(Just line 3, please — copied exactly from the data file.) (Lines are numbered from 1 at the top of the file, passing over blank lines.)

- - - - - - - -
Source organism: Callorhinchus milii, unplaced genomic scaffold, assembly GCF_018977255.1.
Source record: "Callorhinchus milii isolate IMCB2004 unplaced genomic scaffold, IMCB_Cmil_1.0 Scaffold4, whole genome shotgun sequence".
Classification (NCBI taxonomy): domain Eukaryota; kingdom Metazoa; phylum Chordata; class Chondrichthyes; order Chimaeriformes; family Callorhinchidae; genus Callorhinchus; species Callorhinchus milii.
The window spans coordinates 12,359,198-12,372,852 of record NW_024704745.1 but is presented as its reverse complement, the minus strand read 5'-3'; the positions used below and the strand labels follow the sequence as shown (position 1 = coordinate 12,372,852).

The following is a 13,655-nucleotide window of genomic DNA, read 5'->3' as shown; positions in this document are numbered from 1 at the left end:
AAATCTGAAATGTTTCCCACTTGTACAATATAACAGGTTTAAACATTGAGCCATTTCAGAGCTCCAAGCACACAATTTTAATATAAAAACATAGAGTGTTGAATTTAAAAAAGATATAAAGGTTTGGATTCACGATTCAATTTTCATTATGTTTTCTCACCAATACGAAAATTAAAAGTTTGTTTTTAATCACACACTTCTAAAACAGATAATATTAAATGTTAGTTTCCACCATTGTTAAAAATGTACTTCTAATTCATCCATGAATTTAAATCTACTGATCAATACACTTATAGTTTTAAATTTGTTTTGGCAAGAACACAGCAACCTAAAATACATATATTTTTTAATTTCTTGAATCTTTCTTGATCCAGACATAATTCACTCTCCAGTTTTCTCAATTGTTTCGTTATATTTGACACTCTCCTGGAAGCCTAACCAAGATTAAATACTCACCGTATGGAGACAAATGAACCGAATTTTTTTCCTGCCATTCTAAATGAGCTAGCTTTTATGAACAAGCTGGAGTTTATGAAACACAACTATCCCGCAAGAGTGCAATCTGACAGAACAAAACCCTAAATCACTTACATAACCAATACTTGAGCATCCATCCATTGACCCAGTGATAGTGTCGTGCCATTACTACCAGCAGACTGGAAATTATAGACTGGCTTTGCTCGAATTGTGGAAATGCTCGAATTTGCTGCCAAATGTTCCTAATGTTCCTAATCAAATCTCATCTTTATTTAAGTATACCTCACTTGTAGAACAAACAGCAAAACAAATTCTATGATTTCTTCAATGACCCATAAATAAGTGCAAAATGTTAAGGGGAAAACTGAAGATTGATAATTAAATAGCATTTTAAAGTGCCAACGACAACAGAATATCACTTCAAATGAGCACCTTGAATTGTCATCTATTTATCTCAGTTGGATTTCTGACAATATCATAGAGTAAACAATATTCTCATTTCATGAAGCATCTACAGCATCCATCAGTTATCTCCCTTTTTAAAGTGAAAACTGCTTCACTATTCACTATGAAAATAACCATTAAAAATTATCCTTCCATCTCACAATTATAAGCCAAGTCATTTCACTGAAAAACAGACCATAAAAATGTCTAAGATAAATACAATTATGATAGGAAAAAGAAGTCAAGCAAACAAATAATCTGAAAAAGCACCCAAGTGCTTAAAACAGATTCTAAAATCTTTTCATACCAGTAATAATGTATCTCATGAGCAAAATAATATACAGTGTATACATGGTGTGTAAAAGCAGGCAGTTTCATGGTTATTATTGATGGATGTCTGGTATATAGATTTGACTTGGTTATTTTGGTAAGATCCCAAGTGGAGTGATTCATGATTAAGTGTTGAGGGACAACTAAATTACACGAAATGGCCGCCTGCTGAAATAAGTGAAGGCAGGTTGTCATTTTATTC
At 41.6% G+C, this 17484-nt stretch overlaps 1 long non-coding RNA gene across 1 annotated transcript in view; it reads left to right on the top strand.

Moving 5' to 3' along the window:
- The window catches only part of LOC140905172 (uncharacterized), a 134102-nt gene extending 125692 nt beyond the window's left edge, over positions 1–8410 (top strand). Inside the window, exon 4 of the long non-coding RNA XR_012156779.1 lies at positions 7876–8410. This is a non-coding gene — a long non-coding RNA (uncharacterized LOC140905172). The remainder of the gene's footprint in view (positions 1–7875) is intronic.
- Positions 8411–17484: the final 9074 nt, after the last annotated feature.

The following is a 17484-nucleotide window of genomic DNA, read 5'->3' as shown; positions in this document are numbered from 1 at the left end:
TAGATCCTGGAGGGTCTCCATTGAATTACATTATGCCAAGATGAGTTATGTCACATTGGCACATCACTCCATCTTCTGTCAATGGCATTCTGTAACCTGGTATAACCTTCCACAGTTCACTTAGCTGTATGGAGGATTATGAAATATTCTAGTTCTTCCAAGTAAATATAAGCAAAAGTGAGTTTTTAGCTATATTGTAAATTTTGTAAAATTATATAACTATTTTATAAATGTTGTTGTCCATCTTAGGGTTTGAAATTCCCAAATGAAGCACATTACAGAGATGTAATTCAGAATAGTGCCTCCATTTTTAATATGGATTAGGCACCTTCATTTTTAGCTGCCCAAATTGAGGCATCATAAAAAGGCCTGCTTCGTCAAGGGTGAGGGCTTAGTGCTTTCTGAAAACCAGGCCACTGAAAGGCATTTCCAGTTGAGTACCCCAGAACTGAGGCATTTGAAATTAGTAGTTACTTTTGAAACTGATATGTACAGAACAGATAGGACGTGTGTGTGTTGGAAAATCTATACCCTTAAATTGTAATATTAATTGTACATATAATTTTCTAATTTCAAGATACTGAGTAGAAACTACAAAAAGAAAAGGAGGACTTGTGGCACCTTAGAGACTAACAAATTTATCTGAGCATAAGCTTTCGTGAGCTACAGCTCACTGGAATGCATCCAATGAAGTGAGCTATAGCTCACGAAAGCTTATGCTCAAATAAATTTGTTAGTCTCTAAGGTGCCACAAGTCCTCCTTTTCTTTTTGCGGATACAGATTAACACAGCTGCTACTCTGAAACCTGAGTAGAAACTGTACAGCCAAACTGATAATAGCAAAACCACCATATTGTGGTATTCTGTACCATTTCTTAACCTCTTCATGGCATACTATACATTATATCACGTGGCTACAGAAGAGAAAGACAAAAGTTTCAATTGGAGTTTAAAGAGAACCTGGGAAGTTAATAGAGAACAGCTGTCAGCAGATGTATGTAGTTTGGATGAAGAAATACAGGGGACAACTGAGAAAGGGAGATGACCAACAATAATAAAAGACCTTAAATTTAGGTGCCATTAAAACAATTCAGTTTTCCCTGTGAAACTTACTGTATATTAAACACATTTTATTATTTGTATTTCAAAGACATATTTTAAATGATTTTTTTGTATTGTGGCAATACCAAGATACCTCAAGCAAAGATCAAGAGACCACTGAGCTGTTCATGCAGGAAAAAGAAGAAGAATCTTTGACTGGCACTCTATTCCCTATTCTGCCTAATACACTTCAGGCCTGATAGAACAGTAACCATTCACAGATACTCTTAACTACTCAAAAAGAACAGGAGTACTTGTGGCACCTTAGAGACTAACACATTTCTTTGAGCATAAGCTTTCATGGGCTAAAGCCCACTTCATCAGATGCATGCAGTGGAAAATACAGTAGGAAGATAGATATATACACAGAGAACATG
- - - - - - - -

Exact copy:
Classification (NCBI taxonomy): domain Eukaryota; kingdom Metazoa; phylum Chordata; class Chondrichthyes; order Chimaeriformes; family Callorhinchidae; genus Callorhinchus; species Callorhinchus milii.